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Humanitarian Charter and Minimum Standards in Humanitarian Response

Non-food items standard 1: Individual, general household and shelter support items

The affected population has sufficient individual, general household and shelter support items to ensure their health, dignity, safety and well-being.

Key actions (to be read in conjunction with the guidance notes)

Key indicators (to be read in conjunction with the guidance notes)

Guidance notes

  1. Needs assessment: The separate needs for personal items such as clothing and personal hygiene, general household items such as food storage and preparation, and items to support the meeting of shelter needs such as plastic sheeting, rope, tools or basic building materials, should be assessed. A distinction should be made between individual and communal needs, in particular for cooking and fuel. Non-food item needs that can be met using familiar, locally sourced products should be identified. The need for boxes, bags or similar containers for the storage and transportation of personal and household goods for displaced populations and those in transit should be considered for inclusion as part of any non-food item assistance. The provision of non-food items should be part of an overall disaster response plan (see Core standards 1 – Core Standards 2 – Core Standards 3 and Shelter and settlement standard 1).
  2. Communal facilities: Non-food items should be provided to support personal hygiene, health, food preparation and cooking, etc., as appropriate for schools and other communal facilities. Access should be made available to recreation and learning materials. Links should be established between the health and education sectors to ensure public health and hygiene messages support the appropriate use of non-food items (see Hygiene promotion standards 1–2  and INEE Minimum Standards in Education: Preparedness, Response, Recovery).
  3. Sourcing non-food items: Disasters affect the local economy and supply chains, often necessitating the external sourcing of non-food items and the direct distribution to individuals, households or communities. A rapid market analysis as part of the initial needs assessment can determine whether familiar non-food items can be sourced locally or in neighbouring, non-affected areas. Where the local economy is still functioning, or can be supported through specific assistance in sourcing or supply chain management, the provision of cash and/or vouchers can enable affected populations to manage their own relief item needs (see Food security - cash and vouchers standard 1). Any such assistance should be planned to ensure that vulnerable people are not disadvantaged and that relief needs are met.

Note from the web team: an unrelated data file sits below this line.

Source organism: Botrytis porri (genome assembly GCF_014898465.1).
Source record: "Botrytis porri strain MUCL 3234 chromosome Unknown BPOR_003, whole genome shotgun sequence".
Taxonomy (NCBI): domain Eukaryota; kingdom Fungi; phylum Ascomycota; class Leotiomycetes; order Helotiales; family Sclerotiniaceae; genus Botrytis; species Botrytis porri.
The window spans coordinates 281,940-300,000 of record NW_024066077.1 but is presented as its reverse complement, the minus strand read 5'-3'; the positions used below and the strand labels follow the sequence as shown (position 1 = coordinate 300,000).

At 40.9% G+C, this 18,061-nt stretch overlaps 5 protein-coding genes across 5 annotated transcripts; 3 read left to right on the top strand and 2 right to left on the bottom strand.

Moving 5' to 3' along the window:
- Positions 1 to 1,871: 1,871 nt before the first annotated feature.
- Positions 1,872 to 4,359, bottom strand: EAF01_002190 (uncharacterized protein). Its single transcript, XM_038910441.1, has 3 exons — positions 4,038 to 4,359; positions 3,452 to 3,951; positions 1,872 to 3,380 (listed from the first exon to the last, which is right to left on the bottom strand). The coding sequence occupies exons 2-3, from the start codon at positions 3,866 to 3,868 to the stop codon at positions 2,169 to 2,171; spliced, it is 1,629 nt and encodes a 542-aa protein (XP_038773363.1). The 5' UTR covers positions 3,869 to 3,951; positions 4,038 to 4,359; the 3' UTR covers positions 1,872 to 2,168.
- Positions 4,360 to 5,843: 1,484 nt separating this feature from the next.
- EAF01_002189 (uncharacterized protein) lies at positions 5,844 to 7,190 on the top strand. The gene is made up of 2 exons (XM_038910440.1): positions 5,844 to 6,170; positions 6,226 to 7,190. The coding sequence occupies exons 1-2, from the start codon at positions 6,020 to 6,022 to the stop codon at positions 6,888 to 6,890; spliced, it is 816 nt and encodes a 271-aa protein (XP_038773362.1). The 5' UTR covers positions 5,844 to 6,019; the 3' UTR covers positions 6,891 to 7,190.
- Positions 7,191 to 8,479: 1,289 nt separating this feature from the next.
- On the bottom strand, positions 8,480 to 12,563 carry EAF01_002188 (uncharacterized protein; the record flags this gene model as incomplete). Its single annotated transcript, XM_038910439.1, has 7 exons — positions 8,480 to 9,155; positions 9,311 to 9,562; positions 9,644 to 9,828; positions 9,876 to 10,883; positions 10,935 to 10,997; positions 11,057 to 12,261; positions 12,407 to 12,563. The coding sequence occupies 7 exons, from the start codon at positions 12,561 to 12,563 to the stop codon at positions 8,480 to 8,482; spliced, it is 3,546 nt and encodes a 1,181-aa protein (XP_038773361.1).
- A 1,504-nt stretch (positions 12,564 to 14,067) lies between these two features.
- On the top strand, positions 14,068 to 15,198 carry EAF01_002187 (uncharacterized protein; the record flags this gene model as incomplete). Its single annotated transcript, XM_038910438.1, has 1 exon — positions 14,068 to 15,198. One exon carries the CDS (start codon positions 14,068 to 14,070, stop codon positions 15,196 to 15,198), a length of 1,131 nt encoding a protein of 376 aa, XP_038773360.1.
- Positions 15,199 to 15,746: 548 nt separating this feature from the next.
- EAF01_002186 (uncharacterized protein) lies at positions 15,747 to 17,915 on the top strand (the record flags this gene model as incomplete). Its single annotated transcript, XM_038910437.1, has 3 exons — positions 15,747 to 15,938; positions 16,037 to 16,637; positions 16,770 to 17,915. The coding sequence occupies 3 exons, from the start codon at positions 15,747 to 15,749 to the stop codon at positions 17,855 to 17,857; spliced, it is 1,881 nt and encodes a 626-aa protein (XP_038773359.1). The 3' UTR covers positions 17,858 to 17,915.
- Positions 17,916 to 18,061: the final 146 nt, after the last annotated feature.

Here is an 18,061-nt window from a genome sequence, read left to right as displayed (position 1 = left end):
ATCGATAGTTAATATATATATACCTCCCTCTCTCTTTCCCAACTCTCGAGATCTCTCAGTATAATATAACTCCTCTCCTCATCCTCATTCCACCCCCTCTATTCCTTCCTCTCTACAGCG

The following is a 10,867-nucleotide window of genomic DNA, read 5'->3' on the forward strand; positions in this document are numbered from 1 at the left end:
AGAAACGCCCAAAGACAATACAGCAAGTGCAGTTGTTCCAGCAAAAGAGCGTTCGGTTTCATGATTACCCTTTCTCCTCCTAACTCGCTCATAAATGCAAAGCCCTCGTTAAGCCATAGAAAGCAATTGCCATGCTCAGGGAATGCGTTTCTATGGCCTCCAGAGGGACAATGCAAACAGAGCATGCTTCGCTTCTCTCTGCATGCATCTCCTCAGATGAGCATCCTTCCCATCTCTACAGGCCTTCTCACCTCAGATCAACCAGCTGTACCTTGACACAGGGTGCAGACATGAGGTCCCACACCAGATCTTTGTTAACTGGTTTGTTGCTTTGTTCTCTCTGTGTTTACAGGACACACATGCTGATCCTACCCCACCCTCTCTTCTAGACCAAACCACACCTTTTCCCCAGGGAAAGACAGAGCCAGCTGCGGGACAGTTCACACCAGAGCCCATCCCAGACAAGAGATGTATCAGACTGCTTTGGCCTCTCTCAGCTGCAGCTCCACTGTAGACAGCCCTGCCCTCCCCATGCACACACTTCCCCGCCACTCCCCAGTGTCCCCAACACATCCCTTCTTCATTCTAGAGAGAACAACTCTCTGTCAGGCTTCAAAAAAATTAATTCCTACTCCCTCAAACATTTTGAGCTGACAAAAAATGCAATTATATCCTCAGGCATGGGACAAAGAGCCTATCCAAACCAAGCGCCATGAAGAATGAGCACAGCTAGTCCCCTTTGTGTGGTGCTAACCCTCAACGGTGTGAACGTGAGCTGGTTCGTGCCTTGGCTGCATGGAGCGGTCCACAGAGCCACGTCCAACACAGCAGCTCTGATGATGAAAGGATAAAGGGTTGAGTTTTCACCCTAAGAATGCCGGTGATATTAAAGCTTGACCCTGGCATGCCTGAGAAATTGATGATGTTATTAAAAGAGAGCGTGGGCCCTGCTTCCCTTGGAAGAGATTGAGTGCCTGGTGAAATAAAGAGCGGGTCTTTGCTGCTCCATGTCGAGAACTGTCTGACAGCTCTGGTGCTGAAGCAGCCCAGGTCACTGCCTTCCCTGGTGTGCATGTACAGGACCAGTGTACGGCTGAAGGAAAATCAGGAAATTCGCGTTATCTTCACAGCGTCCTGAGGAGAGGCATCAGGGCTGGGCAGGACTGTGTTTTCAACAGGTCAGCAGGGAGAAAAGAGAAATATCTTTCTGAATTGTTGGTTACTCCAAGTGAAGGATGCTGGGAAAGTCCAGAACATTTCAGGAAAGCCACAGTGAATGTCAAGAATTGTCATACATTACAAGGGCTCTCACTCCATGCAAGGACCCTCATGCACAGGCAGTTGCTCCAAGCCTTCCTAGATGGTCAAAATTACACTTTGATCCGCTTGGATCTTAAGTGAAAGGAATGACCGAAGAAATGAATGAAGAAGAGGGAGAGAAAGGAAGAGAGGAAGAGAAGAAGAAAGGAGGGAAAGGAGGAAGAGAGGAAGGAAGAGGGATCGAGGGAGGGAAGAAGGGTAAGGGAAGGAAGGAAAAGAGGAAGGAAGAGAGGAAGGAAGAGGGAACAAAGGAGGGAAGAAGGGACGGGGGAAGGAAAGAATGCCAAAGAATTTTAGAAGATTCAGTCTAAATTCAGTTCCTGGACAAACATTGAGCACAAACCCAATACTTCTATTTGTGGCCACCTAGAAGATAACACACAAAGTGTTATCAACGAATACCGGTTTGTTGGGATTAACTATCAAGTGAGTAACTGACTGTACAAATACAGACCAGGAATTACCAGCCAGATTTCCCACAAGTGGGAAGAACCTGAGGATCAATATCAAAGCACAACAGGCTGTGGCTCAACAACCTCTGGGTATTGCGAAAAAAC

4. Relief packages: Non-food items are often packaged and pre-positioned in warehouses based on standard specifications and contents. The quantity and specification of non-food items in a household package should be considered with reference to the number of people in a typical household, their age, gender and the presence of people with specific needs, as well as the items’ cultural acceptability.
  5. Distribution: Efficient and equitable distribution methods should be planned in consultation with the affected population. The population should be informed of any such distributions and any registration or assessment process required to participate. Formal registration or the allocation of tokens should be undertaken. Ensure that vulnerable individuals or households are not omitted from distribution lists and can access both the information and the distribution itself. A grievance process should be established to address any concerns arising during registration or distribution. Relevant local authorities should be consulted on which distribution locations are most suitable for safe access and receipt of the non-food items, as well as for safe return of recipients. The walking distances involved, the terrain and the practicalities and cost implications of transporting larger goods such as shelter support items should be considered. The monitoring of distributions and the use of the provided non-food items should be undertaken to assess the adequacy and appropriateness of both the distribution process and the non-food items themselves (see Food security - food transfers standard 5).
  6. Promotion, instruction and technical guidance: Individual and general household items should be familiar to the disaster-affected population for use without additional guidance. However, technical guidance and instruction should be provided as appropriate to complement the provision of shelter support items such as construction materials, tools and fixings (see Non-food items standard 5). Packaging can carry simple diagrams illustrating how the items can be used safely to repair or construct safe and adequate shelter. The disaster-affected population and local construction specialists should be involved in on-site awareness-raising activities (for example, the repair or erection of demonstration shelters) in order to better understand the construction techniques required. Any weaknesses in pre-disaster shelter and settlement design and construction that may have contributed to the damage or destruction of homes, and local examples of good practice that withstood the disaster, should be highlighted to those involved in construction activities.
  7. Replenishment: The planning of relief distributions should consider the rate of consumption, the resulting duration of use and the ability of the affected population to replenish such items.